Indeed, in many gaseous astrophysical systems, magnetization and interaction with radiation completely change the dynamical evolution, but until the time Jim started his graduate work these effects were considered by most theoretical astrophysicists too difficult to include in time-dependent models. 

Jim set out as a graduate student to change the way theoretical astrophysics is conducted. To this end, he has devoted much of his career to developing, implementing, and testing computational methods that produce fully general solutions to the equations of MHD and RHD with the highest accuracy, greatest robustness, and lowest cost possible, while allowing for the broadest range of astronomical applications. As the subsequent record shows, this endeavor succeeded. 

After a short postdoctoral period, Jim was recruited to the University of Maryland-College Park, joining the faculty in 1992 as an assistant professor; he was the first of several hires in a new group in theoretical astrophysics within the Department of Astronomy. Jim earned tenure and promotion to the rank of associate professor in 1997, and was promoted to professor in 2001. While at Maryland he was also a leader in a campus initiative that created a new graduate program in applied mathematics and statistics and scientific computation, of which he served as associate director from 2001–02. During his years at Maryland, Jim worked on a variety of scientific topics that made use of the power of the versions of the ZEUS code he developed, and at the same time he began working on new algorithms and implementation frameworks for subsequent MHD and RHD codes. Among the most influential of Jim’s scientific papers from his years at Maryland were his work with co-authors John Hawley, Steve Balbus, and Charles Gammie on the nonlinear development of instabilities in stratified, magnetized disks to create turbulence that drives accretion, and his work with Gammie and Eve Ostriker on the dynamical evolution and structural properties of magnetized, turbulent interstellar clouds where stars form.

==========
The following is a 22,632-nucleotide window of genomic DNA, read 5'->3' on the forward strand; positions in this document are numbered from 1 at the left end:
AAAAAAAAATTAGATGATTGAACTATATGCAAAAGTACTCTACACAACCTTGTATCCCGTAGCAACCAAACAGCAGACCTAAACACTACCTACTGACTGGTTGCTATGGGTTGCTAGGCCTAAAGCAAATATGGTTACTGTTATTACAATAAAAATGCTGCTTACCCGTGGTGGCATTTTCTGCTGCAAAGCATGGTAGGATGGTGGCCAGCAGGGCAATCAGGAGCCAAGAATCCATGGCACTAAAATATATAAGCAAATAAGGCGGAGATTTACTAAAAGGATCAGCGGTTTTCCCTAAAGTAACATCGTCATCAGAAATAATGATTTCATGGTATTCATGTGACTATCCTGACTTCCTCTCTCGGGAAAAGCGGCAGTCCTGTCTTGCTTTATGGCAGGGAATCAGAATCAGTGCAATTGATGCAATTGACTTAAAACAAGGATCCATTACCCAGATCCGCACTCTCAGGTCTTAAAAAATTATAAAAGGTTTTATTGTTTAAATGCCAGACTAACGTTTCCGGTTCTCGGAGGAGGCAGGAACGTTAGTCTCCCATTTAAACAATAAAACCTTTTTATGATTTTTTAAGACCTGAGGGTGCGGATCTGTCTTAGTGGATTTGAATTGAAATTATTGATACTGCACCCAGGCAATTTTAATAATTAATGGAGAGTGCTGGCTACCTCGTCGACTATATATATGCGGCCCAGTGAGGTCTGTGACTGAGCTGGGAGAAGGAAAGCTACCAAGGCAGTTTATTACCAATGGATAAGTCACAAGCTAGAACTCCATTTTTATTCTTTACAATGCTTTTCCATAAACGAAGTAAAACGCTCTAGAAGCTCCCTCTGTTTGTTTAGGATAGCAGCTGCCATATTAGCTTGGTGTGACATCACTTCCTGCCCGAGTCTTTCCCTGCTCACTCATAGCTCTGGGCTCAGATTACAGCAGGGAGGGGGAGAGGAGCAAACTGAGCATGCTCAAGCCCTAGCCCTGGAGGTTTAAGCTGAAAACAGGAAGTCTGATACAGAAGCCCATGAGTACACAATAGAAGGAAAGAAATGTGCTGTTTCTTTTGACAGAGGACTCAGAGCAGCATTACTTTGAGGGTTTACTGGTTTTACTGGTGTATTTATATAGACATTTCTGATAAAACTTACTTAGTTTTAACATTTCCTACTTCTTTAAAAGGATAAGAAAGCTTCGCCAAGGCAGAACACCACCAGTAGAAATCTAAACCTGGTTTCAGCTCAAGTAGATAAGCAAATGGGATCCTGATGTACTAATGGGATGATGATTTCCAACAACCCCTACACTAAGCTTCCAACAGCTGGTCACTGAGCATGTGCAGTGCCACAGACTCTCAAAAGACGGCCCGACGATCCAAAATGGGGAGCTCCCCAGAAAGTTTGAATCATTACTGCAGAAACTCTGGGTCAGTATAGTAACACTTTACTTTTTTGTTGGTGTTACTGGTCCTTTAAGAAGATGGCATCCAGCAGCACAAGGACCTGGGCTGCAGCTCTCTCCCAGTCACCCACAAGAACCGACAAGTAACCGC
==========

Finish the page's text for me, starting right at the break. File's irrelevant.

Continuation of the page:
During a sabbatical leave from Maryland in 1998-99, Jim and his family travelled to Cambridge, England. While in the UK, he and collaborators at the Institute of Astronomy worked on non-radiative hot accretion flows, and he continued work begun earlier with collaborators Daniel Proga and Janet Drew at Imperial College on radiation-driven winds; both effects are important to understanding supermassive black holes — how they grow, how they impact their environment, and how they are observed (or escape detection). In 2002, Jim returned to the UK as professor of mathematical physics in the Department of Applied Mathematics and Theoretical Physics at Cambridge. However, that appointment was to prove brief, as he was recruited back to the United States within a year. 

Jim joined the Princeton University faculty in 2003, jointly appointed as professor in the Department of Astrophysical Sciences and the Program in Applied and Computational Mathematics (PACM).  He also served as the associate chair in astrophysics (2007–09), and as associate director and then director of the Princeton Institute for Computational Science and Engineering (PICSciE) from 2009–17. The years that he co-led PICSciE, with Jeroen Tromp of geosciences, saw tremendous growth in the impact of the institute as a nexus for   the support of computational science on campus. In 2016, Jim was appointed to the Lyman Spitzer, Jr. Chair of Theoretical Astrophysics, and became department chair of astrophysical sciences.